3. Partner With Other Brands
You can use giveaways and contests to leverage the audience of your followers, but other brands can also have huge and relevant audiences. Find brands in your space that are not competitive, and discuss ways that you can do some partner marketing. Simple trades are common, allowing each other to cross post content. But sometimes you can create a partnership with a larger brand, it is all about finding the right brand and the right incentive. Fin & Field recently partnered with Bonnier, the publisher of Field & Stream, Outdoor Life, Saltwater Sportsman, and Sportfishing Magazine. The partnership allows us to get our brand, content, and operators in front of millions of new sportsmen.
Organic audience growth will only get you so far. The flip side of the online-marketing coin is paid advertising. Paid advertising comes in many flavors. You have paid search, display advertising, and revenue-shares.
-Paid search is usually on a cost-per-click (CPC) basis with google or another search engine. You agree to pay $x for each click your ad receives. You would essentially “bid” on relevant search terms in order to rank higher on the corresponding search results page. Paid search can be costly, time consuming, and difficult to measure.
-Display advertising is a text or graphic ad that appears on a (hopefully relevant) website. Both CPC and CPM (CPM = cost per 1000 views) are common pricing models. Display advertising is a high volume low percentage game favoring large budgets.
-Revenue shares are most commonly used on lead-generation websites. In exchange for a lead on a potential customer, a referring partner would get an agreed upon share of the resulting revenue. The revenue share model is great because you can delegate some lead generation to a 3rd party and not have any runaway costs (your return-on-investment (ROI) is positive and fixed).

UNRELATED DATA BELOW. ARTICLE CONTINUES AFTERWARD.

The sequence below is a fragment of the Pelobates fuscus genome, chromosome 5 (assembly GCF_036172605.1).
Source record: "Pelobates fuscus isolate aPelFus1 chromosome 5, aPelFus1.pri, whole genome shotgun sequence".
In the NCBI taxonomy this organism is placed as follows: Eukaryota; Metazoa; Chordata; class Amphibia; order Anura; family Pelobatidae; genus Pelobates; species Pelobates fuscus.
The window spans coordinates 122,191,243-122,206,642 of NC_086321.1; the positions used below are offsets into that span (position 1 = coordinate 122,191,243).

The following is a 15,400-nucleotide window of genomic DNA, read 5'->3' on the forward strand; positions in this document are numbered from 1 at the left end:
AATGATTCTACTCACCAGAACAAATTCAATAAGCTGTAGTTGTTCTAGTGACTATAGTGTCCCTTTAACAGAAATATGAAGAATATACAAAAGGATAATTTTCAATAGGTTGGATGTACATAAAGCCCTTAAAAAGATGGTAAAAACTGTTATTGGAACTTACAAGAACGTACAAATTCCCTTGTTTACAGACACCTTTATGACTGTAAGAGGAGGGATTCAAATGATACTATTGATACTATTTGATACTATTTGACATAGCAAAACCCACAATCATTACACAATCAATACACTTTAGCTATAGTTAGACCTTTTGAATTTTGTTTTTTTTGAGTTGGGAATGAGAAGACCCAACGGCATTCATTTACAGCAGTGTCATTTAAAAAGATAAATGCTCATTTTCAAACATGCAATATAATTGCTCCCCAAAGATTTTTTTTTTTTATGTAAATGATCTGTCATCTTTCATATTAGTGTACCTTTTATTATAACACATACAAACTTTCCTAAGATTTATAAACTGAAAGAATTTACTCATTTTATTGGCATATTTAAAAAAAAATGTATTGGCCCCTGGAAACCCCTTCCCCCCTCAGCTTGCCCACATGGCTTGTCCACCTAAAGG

5. Influencer Marketing
Influencer marketing can take place online or offline. Influencers are people who have the ear of the consumers you are targeting. Each operator will have a different list of influencers depending on their target market. Partnering with an influencer is mostly relationship building. Get to know your influencers, find out how you can help them out, and they will return the favor. Consider why brands like Simms and Orvis have pro-staff programs, guides have the ear of their consumers, you are their influencers. This is the part of marketing that relies most heavily on your people skills.
6. Local Presence
Last, but not least, is local marketing. Local marketing can take place online or offline as well, and will be more important if you operate out of a tourist destination. Either way it will be helpful to have good relationships with tackle shops, gun and hunting stores, marinas, land owners, etc… Create signs, banners, and brochures with your business name, logo, and contact info that you can place in key locations (bonus points if those locations get photographed often, like marinas). Think outside the box with your local marketing.
In business there is no rule book, these tips are meant as a starting point but we have no doubt that some of you are coming up with your own great ideas. If you have any great examples of how you have marketed your business, please share them with us. We are also excited to discuss marketing strategy with you and help with putting your ideas into action, whether that is with Fin & Field or not. You can reach us at: